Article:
Sunday, January 29, 2012

serging

Rob surprised me at Christmas by buying me a serger! It's a Brother 1034D, which gets incredible reviews and is very reasonably priced (especially for a beginner like me). I've been wanting to learn to sew clothes for the kids for a long time, especially using knits. So I'm really, really excited to figure everything out.

serging

Today I tackled what I've heard to be one of the trickiest things about sergers-- threading the machine. It went more smoothly than I thought! Gutterman thread was on sale at JoAnns last week so I picked up some turquoise cones along with basic white and grey. I thought it would be more inspiring to start with a fun color as I'm learning. And it's silly, but it really is more fun.

Since I'm not quite sure what to sew yet, I've just been testing things out on scraps. But then I decided to try the rolled edge hem first and make some cloth napkins.

rolled hem

I'm still sort of in shock that it was so easy! One thing I haven't figured out-- is there a way to do needle down and turn corners with this stitch? I ended up doing each side separately, then putting a dab of fray check on each corner where I had to cut the thread chain.

Now what to do next? I'm not sure I'm ready for clothes quite yet (although this 90-minute shirt from Dana of MADE seems doable, and I wouldn't risk much recycling a t-shirt). For those of you who have a serger, do you have advice for a beginner project?

12 comments:

Katie said...

I love love love my seger! Remember to always thread in the right order or your threads get tangled & break. Have fun with it!

Courtney said...

Congrats on the serger! You can definitely do a needle down & turn to do the corners for a rolled hem. you need to stop about 1/4" before the corner and then it should tuck in when you make the turn. I wrote a blog post about it a while back, but looking at it now, the photo of the corner turn does not seem to helpful:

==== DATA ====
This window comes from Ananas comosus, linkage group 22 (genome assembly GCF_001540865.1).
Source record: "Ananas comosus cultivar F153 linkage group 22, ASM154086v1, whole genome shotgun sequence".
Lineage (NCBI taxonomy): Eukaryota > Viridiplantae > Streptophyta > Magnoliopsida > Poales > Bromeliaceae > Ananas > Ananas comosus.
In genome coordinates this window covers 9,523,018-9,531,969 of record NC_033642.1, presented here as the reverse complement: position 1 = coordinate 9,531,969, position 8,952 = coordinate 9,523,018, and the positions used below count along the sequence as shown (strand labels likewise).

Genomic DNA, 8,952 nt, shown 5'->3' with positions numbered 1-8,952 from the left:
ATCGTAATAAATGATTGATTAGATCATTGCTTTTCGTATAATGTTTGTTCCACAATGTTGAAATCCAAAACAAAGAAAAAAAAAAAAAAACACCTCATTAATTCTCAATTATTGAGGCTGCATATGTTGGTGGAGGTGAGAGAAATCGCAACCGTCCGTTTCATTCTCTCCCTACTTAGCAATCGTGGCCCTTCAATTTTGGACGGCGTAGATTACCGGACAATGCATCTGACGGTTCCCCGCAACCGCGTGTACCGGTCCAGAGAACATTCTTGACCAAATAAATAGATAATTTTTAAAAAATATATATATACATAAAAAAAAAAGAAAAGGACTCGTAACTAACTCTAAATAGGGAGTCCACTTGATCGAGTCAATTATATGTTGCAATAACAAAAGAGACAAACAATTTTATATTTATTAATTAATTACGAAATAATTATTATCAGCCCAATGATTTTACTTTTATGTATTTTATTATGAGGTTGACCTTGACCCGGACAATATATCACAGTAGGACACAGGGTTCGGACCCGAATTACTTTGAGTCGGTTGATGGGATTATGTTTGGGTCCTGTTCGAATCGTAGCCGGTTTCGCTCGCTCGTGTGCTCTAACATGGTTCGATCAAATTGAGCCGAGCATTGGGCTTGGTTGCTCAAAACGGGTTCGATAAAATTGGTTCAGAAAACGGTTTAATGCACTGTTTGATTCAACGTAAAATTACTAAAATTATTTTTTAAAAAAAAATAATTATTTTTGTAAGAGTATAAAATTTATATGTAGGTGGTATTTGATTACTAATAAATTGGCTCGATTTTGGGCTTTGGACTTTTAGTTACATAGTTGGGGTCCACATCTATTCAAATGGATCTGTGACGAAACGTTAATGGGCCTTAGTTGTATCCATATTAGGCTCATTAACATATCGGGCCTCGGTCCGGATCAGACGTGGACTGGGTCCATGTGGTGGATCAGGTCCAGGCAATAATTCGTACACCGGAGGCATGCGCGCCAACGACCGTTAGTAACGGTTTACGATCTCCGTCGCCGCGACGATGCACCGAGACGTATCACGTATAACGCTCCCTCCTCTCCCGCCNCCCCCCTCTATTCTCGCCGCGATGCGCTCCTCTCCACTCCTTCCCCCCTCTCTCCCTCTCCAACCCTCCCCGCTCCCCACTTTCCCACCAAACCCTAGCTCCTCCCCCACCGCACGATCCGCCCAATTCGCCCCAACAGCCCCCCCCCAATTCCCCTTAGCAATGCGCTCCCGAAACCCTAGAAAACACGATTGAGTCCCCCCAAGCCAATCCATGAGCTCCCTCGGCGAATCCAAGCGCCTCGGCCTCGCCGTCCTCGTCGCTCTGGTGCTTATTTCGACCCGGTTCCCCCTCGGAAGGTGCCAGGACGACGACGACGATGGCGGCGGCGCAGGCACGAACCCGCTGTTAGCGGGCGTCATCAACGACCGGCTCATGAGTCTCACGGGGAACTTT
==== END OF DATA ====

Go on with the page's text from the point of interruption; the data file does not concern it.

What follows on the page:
http://monpetitlyons.blogspot.com/2011/03/napkins-two-ways.html

DianeY said...

I've had my serger a little over a year & love it, too! And Ditto what Katie said-very important! One thing I do when changiing colors is tie the new color to the old on the bottom loopers & just pull it through-makes it super fast!
I'm pretty sure there is no needle down to pivot function (if there is I sure would like to know how!)
I think it's because the knives are ahead of the needle so the cut has already been made.
Good luck with it-it really makes sewing knits a breeze, but I use it a lot on wovens as well-love the finished seams

MariQuilts said...

Have fun with your serger. I've had one for years but don't use it that much anymore since most of the sewing I do now is quilting. I've only taken one sewing course in my life and it was a "get to know your seger" type course. It was so helpful. There are a number of great books on sergers out there...probably money well spent to invest in a couple.

Amy Friend said...

Oh fun! I hope you will write more about it as you learn because it's one of those things I have considered from time to time and I would love to learn more about it. What a good husband!

Kadybug said...

Fun! You could whip up a nice stash of receiving blankets and burp cloths for your new little sprout.

Monica said...

oh I want a serger now.

sigh.

Anna said...

awesome! i have yet to try a rolled hem, well maybe I tried once but didn't succeed!

Kristen, pajama mama said...

Keep posting...I almost asked for this one for Christmas, but was kind of daunted by it. I'd love to see how do-able you find other projects.

love the napkins!

Heidi @ Boys, Buttons, and Butterflies said...

*Sigh* I really need to pull mine out. It collects way to much dust....

The Hungry Crafter said...

Oooh, very happy to see this post! I have the exact same machine, but haven't learned to use it yet. I'm actually going to a one hour workshop on serging tonight at my LQS! Keep posting -- I'd love to follow along as you learn.

Bearpawquilter said...

I used a Kenmore serger since the 80's and just upgraded to a Babylock Evolution last winter. Love it. If you are going to be making tablecloths and napkins, you will want to get wooly nylon thread for your loopers. It fills up the edge so you don't have those little threads sticking out. Make samples of your stitches and staple them to index cards - write your settings on the cards. Then you don't have to look them up every time. N